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Developmental defects in Huntington’s disease show that axonal growth and microtubule reorganization require NUMA1

on the November 23, 2021

Although the classic symptoms of Huntington’s disease (HD) manifest in adulthood, neural progenitor cell behavior is already abnormal by 13 weeks’ gestation. To determine how these developmental defects evolve, we turned to cell and mouse models.We found that layer II/III neurons that normally connect the hemispheres are limited in their growth in HD by microtubule bundling defects within the axonal growth cone, so that fewer axons cross the corpus callosum. Proteomic analyses of the growth cones revealed that NUMA1 (nuclear/mitotic apparatus protein 1) is downregulated in HD by miR-124. Suppressing NUMA1 in wildtype cells recapitulates the microtubule and axonal growth defects of HD, whereas raising NUMA1 levels with antagomiR-124 or stabilizing microtubules with epothilone B restores microtubule organization and rescues axonal growth. NUMA1 therefore regulates the microtubule network in the growth cone, and HD, which is traditionally conceived as a disease of intracellular trafficking, also disturbs the cytoskeletal network.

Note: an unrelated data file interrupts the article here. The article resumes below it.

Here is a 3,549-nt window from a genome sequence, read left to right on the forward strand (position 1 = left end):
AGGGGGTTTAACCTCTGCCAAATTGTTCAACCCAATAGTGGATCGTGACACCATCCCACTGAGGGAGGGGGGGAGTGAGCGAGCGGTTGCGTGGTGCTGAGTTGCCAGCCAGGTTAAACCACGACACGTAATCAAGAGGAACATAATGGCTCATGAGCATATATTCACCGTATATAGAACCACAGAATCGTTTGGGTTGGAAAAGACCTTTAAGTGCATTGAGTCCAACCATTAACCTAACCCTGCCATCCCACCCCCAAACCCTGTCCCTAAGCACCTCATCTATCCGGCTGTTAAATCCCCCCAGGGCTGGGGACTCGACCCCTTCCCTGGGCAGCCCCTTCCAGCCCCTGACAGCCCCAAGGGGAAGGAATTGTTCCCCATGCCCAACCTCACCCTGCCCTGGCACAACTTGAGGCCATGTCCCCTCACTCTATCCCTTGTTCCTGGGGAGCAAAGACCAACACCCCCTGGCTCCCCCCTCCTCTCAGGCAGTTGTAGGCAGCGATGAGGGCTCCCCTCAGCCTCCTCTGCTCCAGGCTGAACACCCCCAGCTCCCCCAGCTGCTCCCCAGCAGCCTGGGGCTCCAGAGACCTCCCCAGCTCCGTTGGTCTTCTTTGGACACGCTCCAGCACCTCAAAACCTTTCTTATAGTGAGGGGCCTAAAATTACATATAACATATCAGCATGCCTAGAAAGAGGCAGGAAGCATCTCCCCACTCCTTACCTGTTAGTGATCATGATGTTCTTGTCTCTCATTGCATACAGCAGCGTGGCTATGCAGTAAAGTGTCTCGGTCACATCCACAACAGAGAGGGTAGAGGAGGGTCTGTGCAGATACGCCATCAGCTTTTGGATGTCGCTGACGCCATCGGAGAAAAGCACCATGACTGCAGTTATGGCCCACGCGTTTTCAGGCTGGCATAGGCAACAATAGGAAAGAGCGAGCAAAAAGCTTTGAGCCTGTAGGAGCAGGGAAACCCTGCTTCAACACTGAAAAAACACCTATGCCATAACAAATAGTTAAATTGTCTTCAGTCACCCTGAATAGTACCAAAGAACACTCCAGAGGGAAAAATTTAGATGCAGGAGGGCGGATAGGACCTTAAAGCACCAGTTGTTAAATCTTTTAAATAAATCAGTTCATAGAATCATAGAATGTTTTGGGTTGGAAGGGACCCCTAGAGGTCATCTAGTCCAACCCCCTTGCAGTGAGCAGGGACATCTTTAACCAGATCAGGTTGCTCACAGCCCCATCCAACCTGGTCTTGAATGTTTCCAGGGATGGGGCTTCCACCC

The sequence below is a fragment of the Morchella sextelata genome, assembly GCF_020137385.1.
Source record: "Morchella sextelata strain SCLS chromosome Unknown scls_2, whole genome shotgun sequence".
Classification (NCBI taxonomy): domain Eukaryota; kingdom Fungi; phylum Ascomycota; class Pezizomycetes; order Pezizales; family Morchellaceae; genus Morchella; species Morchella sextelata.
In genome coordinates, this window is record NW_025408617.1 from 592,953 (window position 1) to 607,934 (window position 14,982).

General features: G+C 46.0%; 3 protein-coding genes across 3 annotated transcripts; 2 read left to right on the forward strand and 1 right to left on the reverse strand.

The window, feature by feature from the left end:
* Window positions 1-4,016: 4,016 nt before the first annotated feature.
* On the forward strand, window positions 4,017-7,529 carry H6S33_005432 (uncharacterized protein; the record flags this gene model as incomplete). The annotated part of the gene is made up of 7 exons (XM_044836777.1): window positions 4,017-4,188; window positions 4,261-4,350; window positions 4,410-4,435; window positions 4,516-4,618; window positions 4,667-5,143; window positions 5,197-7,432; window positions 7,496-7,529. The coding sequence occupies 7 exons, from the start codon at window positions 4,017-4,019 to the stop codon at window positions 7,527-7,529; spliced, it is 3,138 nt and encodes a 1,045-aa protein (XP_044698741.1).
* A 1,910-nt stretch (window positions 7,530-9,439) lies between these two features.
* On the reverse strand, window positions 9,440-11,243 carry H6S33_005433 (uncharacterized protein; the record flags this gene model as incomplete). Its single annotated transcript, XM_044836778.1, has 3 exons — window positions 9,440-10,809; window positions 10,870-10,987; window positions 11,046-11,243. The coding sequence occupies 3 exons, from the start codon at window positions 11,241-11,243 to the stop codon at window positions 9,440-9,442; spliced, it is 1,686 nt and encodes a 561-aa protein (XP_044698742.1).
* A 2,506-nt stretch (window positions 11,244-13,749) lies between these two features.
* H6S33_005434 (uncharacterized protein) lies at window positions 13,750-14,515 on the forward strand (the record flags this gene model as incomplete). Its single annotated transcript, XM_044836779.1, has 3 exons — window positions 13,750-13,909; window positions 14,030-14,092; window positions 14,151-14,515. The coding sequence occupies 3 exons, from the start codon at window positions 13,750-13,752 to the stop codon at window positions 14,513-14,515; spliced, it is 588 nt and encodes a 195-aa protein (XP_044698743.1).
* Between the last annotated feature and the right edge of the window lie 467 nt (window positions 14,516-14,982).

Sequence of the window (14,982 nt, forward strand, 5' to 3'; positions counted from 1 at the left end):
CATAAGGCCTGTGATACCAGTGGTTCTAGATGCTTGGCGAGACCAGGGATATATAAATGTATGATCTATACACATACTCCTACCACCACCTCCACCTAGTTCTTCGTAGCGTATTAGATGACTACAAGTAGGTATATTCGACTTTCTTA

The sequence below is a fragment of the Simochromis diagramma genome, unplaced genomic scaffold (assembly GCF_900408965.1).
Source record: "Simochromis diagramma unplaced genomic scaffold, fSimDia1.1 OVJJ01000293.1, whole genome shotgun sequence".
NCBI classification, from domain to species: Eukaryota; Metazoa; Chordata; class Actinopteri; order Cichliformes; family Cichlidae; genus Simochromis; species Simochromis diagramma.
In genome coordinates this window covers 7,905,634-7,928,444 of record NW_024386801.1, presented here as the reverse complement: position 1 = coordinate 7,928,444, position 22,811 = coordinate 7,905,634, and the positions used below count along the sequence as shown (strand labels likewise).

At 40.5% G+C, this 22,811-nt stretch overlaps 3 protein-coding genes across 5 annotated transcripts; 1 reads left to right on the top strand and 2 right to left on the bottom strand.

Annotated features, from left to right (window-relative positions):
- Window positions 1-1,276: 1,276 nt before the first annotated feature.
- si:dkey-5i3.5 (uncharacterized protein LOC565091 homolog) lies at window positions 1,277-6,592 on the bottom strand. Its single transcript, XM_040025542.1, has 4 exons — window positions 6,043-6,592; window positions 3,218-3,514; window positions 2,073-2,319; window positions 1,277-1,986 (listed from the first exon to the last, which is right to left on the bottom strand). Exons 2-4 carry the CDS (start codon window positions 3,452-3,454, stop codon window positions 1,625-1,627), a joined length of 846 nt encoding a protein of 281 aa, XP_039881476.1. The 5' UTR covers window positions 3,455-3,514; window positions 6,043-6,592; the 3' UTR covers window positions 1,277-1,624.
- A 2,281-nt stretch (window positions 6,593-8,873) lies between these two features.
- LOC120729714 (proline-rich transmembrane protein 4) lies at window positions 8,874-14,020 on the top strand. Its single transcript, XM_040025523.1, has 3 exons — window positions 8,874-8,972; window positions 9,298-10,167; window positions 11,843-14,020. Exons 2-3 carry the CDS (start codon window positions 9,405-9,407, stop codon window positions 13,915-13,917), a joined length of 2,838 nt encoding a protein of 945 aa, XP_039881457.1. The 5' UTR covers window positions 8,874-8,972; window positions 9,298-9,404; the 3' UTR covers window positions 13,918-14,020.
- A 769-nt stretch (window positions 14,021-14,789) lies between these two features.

Référence : 

Developmental Defects in Huntington Disease Show that Axonal Growth and Microtubule Reorganization Require NUMA1
Mariacristina Capizzi 1, Rémi Carpentier 1, Eric Denarier 1, Annie Adrait 2, Rayane Kassem 1, Marina Mapelli 3, Yohann Couté 2 and Sandrine Humbert 1
1 Univ. Grenoble Alpes, Inserm, U1216, CEA, Grenoble Institute Neurosciences, 38000 Grenoble, France
2 Univ. Grenoble Alpes, Inserm UMR BioSanté, U1292, CNRS, CEA, FR2048, 38000 Grenoble, France
3 IEO, European Institute of Oncology IRCCS, Via Adamello 16, 20139 Milan, Italy


Updated on November 23, 2021

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